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As an assignment in a digital security course, a group of 100 students was asked to transfer a small amount in bitcoins to a certain wallet. They promised they'd buy something for us from this money. As a proof that we made the transaction, we've been asked to hand in the transaction id.

I'm wondering what exactly restricts me of using blockchain.info to search for this wallet address, wait until someone else has made such a transaction, and then just use that transaction id.

Am I right that merely requesting the transaction id isn't enough here?

Of course, they could notice when two people hand in the same transaction id, but we're in different groups, so they may not notice.

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    And this is just aside from the question whether such an assignment should be allowed. Basically it's requiring students to spend money on something without telling them what it is, if they want to have a higher grade (even though this assignment doesn't weight too heavily, and we don't have to transfer so much - this is a principality). – Keelan Jan 9 '15 at 11:19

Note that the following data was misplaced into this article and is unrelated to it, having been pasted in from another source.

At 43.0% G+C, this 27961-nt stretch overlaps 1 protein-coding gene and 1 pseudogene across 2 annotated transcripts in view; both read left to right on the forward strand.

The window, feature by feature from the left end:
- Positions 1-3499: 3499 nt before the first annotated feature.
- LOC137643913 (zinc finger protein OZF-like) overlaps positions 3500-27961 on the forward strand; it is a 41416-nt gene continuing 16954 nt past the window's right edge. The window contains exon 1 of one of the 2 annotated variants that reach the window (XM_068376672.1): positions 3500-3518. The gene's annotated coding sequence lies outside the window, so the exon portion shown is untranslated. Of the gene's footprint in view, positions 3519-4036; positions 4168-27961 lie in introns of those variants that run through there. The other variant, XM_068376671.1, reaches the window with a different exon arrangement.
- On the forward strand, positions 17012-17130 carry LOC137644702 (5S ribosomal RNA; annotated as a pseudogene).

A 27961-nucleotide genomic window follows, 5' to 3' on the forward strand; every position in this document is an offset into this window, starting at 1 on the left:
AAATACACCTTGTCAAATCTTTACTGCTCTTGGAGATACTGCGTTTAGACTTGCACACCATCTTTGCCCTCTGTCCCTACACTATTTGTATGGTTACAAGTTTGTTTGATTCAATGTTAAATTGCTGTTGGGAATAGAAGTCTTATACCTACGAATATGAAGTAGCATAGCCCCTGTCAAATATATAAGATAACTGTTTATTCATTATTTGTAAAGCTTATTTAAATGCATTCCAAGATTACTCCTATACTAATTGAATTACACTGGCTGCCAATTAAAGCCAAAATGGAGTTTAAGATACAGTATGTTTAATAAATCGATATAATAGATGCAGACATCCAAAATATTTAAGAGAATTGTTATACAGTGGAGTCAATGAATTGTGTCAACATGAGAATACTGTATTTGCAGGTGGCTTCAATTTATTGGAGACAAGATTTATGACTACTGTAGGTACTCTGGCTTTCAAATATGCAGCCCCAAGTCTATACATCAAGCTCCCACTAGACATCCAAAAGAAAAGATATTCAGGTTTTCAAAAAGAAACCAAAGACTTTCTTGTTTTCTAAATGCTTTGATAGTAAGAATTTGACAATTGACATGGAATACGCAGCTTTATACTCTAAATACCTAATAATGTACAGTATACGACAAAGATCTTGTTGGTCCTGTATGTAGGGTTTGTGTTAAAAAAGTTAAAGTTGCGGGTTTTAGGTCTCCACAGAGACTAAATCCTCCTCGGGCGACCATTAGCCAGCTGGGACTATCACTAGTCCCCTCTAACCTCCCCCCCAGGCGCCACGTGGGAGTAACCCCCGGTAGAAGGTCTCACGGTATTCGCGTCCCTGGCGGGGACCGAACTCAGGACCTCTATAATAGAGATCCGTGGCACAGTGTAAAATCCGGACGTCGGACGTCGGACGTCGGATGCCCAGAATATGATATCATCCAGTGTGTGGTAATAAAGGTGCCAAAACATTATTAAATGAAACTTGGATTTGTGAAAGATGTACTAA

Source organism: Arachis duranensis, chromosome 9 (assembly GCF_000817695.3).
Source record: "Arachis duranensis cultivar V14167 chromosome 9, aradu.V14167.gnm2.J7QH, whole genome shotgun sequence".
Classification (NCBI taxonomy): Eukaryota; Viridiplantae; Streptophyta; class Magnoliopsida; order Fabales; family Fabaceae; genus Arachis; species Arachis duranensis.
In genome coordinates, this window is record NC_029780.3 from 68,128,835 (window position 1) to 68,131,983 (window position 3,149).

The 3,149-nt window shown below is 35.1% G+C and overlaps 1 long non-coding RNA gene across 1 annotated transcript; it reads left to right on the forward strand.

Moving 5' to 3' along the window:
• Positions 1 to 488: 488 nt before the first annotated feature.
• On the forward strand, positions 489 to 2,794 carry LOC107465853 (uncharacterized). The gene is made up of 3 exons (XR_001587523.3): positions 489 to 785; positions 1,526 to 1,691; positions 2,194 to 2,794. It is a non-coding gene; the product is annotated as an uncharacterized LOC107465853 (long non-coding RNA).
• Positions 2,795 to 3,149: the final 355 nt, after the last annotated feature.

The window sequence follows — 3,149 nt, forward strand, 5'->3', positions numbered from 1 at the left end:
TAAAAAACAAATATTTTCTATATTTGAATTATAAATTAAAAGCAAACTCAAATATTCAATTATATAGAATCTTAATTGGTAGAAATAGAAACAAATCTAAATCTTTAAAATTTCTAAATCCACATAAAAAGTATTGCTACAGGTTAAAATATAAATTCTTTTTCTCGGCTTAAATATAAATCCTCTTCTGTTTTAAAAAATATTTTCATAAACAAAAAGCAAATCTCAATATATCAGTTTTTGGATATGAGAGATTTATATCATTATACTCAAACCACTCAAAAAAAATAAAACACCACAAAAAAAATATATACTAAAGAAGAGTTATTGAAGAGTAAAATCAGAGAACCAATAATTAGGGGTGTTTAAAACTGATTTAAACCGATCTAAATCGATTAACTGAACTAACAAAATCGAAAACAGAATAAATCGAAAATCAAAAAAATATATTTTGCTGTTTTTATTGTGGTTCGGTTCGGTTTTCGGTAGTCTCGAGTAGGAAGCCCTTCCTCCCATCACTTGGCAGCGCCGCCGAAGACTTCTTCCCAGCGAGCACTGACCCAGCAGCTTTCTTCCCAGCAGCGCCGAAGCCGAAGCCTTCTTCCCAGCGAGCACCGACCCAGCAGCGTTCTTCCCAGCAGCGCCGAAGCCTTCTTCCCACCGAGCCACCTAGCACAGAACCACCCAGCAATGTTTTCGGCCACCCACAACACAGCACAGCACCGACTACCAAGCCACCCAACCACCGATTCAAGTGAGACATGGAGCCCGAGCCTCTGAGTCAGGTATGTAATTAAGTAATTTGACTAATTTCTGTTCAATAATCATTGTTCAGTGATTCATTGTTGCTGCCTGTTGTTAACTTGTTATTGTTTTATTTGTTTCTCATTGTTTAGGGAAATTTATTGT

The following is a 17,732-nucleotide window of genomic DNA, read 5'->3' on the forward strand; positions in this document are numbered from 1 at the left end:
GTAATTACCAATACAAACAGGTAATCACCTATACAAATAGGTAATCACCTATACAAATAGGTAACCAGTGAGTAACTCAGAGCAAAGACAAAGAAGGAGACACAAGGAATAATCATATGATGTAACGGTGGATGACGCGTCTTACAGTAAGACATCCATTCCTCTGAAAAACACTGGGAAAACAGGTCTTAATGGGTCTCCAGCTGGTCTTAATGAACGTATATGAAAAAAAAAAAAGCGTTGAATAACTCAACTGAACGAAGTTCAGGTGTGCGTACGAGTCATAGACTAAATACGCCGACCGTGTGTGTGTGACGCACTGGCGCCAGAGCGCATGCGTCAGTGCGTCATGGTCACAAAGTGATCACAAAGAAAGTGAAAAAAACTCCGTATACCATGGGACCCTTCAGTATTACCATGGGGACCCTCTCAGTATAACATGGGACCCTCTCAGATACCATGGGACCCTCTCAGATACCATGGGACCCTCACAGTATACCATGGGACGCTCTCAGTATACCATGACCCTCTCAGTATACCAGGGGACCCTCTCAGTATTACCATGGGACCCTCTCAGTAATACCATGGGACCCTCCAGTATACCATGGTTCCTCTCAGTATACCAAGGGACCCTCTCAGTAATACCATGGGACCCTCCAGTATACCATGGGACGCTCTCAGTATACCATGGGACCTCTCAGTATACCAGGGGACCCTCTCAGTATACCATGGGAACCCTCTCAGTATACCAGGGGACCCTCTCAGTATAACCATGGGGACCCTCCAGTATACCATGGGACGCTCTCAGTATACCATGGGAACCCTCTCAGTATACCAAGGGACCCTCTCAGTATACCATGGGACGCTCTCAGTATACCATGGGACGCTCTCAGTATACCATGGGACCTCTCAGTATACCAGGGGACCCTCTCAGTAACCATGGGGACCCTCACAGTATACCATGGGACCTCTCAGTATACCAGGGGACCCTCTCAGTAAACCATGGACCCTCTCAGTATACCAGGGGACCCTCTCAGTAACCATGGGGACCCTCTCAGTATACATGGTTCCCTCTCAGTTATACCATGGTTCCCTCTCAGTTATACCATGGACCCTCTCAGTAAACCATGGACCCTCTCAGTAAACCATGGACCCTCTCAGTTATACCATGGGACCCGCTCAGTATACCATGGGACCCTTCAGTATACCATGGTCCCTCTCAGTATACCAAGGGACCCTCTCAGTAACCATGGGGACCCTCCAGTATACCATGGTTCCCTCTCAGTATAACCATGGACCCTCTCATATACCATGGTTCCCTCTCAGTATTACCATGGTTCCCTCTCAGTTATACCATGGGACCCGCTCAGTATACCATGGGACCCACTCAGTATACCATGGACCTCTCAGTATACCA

• Perhaps the point of these instructions is to make you realize that this problem exists. – Kik Jan 9 '15 at 20:57
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See Is there a way to prove ownership of a transaction?, which suggests using the private key to sign a message. You could send a signed message to your professor with the transaction id. However, since you say you're in different groups, it can still be that someone from another group just uses your transaction id, and doesn't get caught.

I would suggest asking your professor to give everyone a different wallet address to transfer the money to, or to request that everyone signs his transaction id with the private key used for the transaction.

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You are answering your own question: Both signing the transaction id with the private key corresponding to the sender's address, or individual destination addresses would prevent others from giving another's transaction id as proof.

Of course, the teachers can easily find out duplicates if they collect all submitted transaction ids in a single list.

Perhaps you should suggest that they do so, in case they haven't thought of it.

  • I'm new to bitcoin, so that's why I felt the need to verify :) thanks! – Keelan Jan 9 '15 at 11:34

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